There’s no question that art activates our human senses. Research shows the art experience is much more than visual. Whether creating or viewing art, it can evoke a multisensory response. Humans react differently to an artwork because individuals hold unique aesthetic experiences.
While art can provide a multisensory experience, certain conditions, like synesthesia, enable individuals to taste or hear colors.
Synesthesia is a neurological condition that causes the brain to process data in several senses at once.
While scientists don’t fully understand the condition, it can provide some unique conversation points and experiences in the art room. Let’s explore the topic a little deeper.
Different Types of Synesthesia
In the art realm, we most often think of synesthesia associated with color and sounds. While this might be the experience for some, there are several types of synesthesia. Scientists have not determined a concrete number of types, but they’ve seemed to settle on at least eighty. Here are a few of the most common types:
- Grapheme-Color Synesthesia: The most common and studied type. It’s characterized by written letters and numbers being associated with colors.
- Ordinal Linguistic Personification: This advanced type of synesthesia involves viewing ordered sequences, such as numbers, days, months, and letters with personalities and/or genders. For example, if one were to imagine the days of the week, each one would be visualized with an associated human trait.
- Chromesthesia: Described by the association between sound and color. It’s often seen as the experience of two or more senses acting simultaneously. A 1981 case study followed one art teachers’ experience with chromesthesia linking musical tone with color. She experiences high octaves as lighter color values, while lower octaves evoked a darker color value. Rapid major chord tone sequences appeared as rapid flashes of colors.
Artists with Synesthesia
Synesthesia is not as rare as people believe; studies show that sound 4% of the general population have different sensory experiences involving synesthesia. Many visual artists, musicians, and writers have been recognized as having various forms of synesthesia throughout history. Here are six visual artists you can share with your students who have variations of this condition.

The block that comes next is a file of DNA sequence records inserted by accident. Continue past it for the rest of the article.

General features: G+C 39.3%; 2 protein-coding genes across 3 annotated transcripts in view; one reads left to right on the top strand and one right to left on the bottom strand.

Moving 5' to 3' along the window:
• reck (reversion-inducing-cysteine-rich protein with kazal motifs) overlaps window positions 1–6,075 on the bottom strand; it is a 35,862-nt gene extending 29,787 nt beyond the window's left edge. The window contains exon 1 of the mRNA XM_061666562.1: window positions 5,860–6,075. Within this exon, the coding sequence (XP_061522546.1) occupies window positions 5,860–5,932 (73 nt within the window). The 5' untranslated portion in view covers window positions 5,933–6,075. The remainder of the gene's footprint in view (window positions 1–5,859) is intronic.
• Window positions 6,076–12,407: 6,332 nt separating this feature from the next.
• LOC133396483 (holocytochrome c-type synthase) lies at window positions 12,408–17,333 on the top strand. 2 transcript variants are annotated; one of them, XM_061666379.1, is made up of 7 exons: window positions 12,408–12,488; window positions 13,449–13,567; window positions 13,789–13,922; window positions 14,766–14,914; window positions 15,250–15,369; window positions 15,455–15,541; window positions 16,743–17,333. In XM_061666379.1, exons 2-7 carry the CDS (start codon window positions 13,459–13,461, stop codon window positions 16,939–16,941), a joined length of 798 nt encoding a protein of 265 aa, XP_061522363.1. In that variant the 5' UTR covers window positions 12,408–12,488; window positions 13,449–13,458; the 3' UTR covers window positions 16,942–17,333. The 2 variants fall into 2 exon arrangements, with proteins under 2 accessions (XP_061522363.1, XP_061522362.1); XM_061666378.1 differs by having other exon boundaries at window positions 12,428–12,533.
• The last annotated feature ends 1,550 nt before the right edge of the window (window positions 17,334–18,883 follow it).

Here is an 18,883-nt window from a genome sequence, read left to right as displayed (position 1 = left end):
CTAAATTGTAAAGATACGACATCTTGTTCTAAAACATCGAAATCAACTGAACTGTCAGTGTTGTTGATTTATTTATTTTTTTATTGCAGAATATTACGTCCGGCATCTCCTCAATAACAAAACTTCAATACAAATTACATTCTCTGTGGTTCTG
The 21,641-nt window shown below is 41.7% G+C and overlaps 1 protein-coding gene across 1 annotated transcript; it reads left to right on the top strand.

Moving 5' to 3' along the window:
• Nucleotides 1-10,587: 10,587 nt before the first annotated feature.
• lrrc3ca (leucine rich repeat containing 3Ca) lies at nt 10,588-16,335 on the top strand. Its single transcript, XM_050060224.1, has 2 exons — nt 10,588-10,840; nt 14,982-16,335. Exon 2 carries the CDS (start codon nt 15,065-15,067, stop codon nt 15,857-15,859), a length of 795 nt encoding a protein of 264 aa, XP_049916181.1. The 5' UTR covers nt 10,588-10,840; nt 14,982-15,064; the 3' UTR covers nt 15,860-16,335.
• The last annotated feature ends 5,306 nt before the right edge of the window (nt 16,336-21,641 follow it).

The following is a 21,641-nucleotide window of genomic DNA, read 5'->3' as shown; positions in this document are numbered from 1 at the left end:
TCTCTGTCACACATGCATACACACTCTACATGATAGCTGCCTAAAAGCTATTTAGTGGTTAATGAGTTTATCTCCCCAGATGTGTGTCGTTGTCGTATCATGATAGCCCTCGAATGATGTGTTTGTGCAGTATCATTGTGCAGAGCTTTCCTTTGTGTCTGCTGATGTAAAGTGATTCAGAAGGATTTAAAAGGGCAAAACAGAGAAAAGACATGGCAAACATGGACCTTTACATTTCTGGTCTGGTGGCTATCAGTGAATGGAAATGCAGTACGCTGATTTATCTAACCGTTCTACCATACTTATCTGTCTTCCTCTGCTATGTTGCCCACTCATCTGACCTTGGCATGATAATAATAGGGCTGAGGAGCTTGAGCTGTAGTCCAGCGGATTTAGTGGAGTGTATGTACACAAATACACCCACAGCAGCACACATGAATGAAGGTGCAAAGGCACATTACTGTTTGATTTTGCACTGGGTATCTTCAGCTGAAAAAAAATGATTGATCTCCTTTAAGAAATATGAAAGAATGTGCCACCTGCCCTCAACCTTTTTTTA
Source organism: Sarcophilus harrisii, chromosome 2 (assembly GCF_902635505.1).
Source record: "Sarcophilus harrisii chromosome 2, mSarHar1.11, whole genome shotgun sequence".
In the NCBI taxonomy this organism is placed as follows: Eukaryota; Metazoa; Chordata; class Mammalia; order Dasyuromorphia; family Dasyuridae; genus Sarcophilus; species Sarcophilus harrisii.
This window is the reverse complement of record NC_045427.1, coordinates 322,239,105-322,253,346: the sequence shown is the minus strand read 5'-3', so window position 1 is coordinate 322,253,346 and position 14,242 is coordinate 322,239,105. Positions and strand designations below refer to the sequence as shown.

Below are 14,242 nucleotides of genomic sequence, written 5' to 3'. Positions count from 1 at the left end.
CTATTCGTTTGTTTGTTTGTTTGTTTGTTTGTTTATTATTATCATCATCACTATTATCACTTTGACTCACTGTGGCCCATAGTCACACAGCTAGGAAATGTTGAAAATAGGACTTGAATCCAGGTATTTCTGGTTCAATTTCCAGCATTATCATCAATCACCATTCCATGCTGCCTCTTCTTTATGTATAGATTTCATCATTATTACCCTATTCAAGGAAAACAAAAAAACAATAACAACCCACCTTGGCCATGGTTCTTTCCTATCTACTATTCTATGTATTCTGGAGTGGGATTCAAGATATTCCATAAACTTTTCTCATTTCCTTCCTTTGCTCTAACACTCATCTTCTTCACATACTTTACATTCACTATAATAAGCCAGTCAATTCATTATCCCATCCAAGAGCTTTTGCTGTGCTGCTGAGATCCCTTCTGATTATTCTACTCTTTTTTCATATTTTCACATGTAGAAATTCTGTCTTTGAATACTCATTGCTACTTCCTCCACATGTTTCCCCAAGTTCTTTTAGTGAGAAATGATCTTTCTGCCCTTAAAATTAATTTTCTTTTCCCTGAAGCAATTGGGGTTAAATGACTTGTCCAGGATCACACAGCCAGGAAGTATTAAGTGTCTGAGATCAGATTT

Bringing Synesthesia Into the Art Room
Even though some research suggests all people possess synesthesia characteristics, many of our students won’t truly understand what this condition entails. While our students might not have diagnosed synesthesia forms, we can still teach and expose them to this phenomenal gift some artists experience. Here are some ideas:
1. Personal Color Palette
Bernadette Sheridan has grapheme-color synesthesia, where she sees letters and numbers as color. She describes her experience as most often associating colors when she hears the name of people. Because this was an experience she couldn’t explain concretely, she created the Synthesia.me project to help others visualize her experience. She created a name generator with each letter associated with the color she says. A user can type in their name and see what it looks like in color. The colors used in the generator come from Sheridan’s perception, but students can also enjoy the experience.
To take this activity a step further, you could have students create their own personal color palette with colors associated with symbols, letters, or numbers. Use the download below to get started.
2. Associating Colors with Sounds
Colors are often associated with moods and feelings. In the same way, sounds might evoke a certain feeling causing one to think of a sound. For instance, music that conveys anger might be associated with the color red. While this is not the same as chromesthesia, it can drive home the correlations between sounds and color. In a similar way of associating numbers and letters with color, colors can be assigned to sounds. Amy Kang created a painting series inspired by the musical scores of Johann Sebastian Bach. While not a synesthete, each paint stroke represents a key or chord with its assigned color. The result is a visual experience that shows the harmonious experience of music. Encouraging your students to explore one of their favorite songs, bands, or musicians could be an interesting way for students to experience this visualization of sound and color.
Watch Amy Kang’s process here.
3. Abstract Expressionism
Abstract expressionism is a term used to describe many of the works coming out of New York City in the mid-1940s and 1950s. This artwork style featured expressive marks, large blocks of color, spontaneous strokes, and emotional expression. While not entirely connected to synesthesia, the abstract expressionism movement allows for a wonderful sensory experience of colors, moods, and feelings to occur. In this day and age, where our students need to understand their feelings and emotions, abstract expressionism can be an outlet. One lesson example that explores this movement and the SEL needs of students is the Abstract Alpha lesson plan from our FLEX Curriculum. Here students create and assign symbols to letters; these expressive marks eventually create an abstract painting with a new visual language.
While synesthesia might be complicated to understand fully, students find it fascinating. Sensory experiences are powerful. Learning about and participating in multisensory activities involving sounds, colors, exploration, and imagination can create lasting experiences.
How do you teach your students about synesthesia?
What other ways do you expose students to the sensory experiences of art?
Magazine articles and podcasts are opinions of professional education contributors and do not necessarily represent the position of the Art of Education University (AOEU) or its academic offerings. Contributors use terms in the way they are most often talked about in the scope of their educational experiences.